The details of this are fantastic. I love the phosphor lamps because of the sickly green light they cast on everything they can. And those green lights are indicative of a series of really interesting choices in this story regarding color. Jones paints the world of Frontios in abnormal colors and things that break from conventional. Lights are not yellow or red, they are green. The sky of Frontios from the top of the crashed spaceship is white, not blue or another “typical” color. The breakout color on the surface of Frontios is a very decayed, Marsy red. These are all jarring, but give a very specific texture that is at all times off-putting and even more  threatening to this society on its last legs. Hell, the way Jones incorporates the meteor storm is fantastic and gives the story a sense of grit and texture that you just don’t see in other stories. I mean, where else are you going to see the TARDIS crew under constant bombardment by showers of rock and dirt? Even the notion of getting a main character like The Doctor dirty is so beyond what you typically think to see in Doctor Who and it’s a welcome change because it feels… dangerous in ways few other stories do.

So it gets points for that…

I’ll also just state outright that I love Bidmead’s use of separate storylines to give this episode a real direction to move in. It’s silly that Tegan and Turlough take matters into their own hands and team up with the mulletted Norna to steal a jar of acid that can power all of the things in the survivor’s camp. It leads to some cool bits and set pieces, including on top of the ship and knocking a guy in the side of the head with a dumbwaiter. It gives the story and the characters something to do and somewhere to go while The Doctor is spinning his wheels with bureaucracy and world building and what have you.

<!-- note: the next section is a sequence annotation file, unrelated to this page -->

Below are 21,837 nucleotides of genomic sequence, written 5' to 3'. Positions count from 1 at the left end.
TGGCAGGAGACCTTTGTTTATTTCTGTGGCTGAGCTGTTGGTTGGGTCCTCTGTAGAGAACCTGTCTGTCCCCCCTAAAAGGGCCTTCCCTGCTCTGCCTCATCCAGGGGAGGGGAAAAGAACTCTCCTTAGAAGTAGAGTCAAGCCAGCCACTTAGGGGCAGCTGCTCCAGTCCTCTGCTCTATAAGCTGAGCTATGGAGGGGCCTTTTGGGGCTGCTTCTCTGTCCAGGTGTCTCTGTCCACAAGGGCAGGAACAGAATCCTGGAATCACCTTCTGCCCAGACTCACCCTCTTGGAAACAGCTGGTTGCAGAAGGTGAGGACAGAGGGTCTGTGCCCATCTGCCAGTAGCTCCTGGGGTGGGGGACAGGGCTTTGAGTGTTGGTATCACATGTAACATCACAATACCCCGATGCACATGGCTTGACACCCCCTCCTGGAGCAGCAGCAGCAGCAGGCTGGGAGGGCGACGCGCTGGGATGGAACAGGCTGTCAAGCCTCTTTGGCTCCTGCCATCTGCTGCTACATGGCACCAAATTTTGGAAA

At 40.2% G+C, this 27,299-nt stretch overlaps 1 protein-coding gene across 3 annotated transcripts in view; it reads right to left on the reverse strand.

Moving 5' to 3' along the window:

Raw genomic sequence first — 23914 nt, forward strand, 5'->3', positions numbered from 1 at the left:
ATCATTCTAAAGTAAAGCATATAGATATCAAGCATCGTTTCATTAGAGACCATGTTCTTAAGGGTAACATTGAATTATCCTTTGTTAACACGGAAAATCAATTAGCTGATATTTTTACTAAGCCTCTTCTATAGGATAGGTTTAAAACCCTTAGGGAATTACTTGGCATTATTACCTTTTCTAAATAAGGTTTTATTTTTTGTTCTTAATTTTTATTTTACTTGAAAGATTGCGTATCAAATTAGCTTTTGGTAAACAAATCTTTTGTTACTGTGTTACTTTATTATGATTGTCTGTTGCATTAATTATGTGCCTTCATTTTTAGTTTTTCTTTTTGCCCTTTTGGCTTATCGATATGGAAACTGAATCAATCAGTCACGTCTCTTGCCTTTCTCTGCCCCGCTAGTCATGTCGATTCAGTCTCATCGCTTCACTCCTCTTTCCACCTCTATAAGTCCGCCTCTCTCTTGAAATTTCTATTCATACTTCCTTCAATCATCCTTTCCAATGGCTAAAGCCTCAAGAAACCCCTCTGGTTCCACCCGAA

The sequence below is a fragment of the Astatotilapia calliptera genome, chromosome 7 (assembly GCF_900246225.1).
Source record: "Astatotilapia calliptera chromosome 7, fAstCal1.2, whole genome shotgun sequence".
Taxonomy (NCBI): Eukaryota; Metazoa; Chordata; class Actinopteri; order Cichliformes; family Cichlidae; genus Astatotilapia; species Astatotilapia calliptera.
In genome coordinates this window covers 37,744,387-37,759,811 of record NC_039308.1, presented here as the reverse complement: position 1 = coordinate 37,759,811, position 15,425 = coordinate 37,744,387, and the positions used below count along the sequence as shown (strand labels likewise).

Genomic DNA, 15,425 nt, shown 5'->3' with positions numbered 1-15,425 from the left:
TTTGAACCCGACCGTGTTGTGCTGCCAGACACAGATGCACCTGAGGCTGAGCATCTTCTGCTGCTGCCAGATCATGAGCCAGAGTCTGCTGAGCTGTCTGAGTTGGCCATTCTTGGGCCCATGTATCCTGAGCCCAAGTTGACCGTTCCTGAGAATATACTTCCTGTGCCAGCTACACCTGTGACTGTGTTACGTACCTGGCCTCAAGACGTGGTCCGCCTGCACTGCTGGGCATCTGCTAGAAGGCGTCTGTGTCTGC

But the real star of this episode is easily Peter Davison.

It’s weird, but whenever I watch the Classic Series, I’m rarely struck with the impression that the writers thought of The Doctor as special at the time. Sure, he was smart and did cool and funny things, but his language is a power that’s been extremely emphasized in Nu-Who. Personally, I love whenever The Doctor’s dialogue is given a particular flair or touch of class. I love it when he has attitude that isn’t quite in your face but is full of conviction and purpose… And Davison really takes all of the specificity that Bidmead infuses in the script and jacks the volume up to eleven.

And it’s fantastic.

This is one of those episodes that really shows you what Davison is capable of in ways few of his other stories do. Oh sure, he’s always fantastic but it’s hard to deny that he’s given anything to really sink his teeth into or material that really inspires him to greatness, which is strange given how much it’s not really terribly different here than it is in any other story. He spends a tremendous amount of time bucking up against authority and challenging those in charge of the society. It’s a lot of him being “the nice guy” that everyone seems to pigeonhole him as, but the energy Davison infuses in the story is… remarkable and really turns out one of the standout performances of his tenure as far as I’m concerned.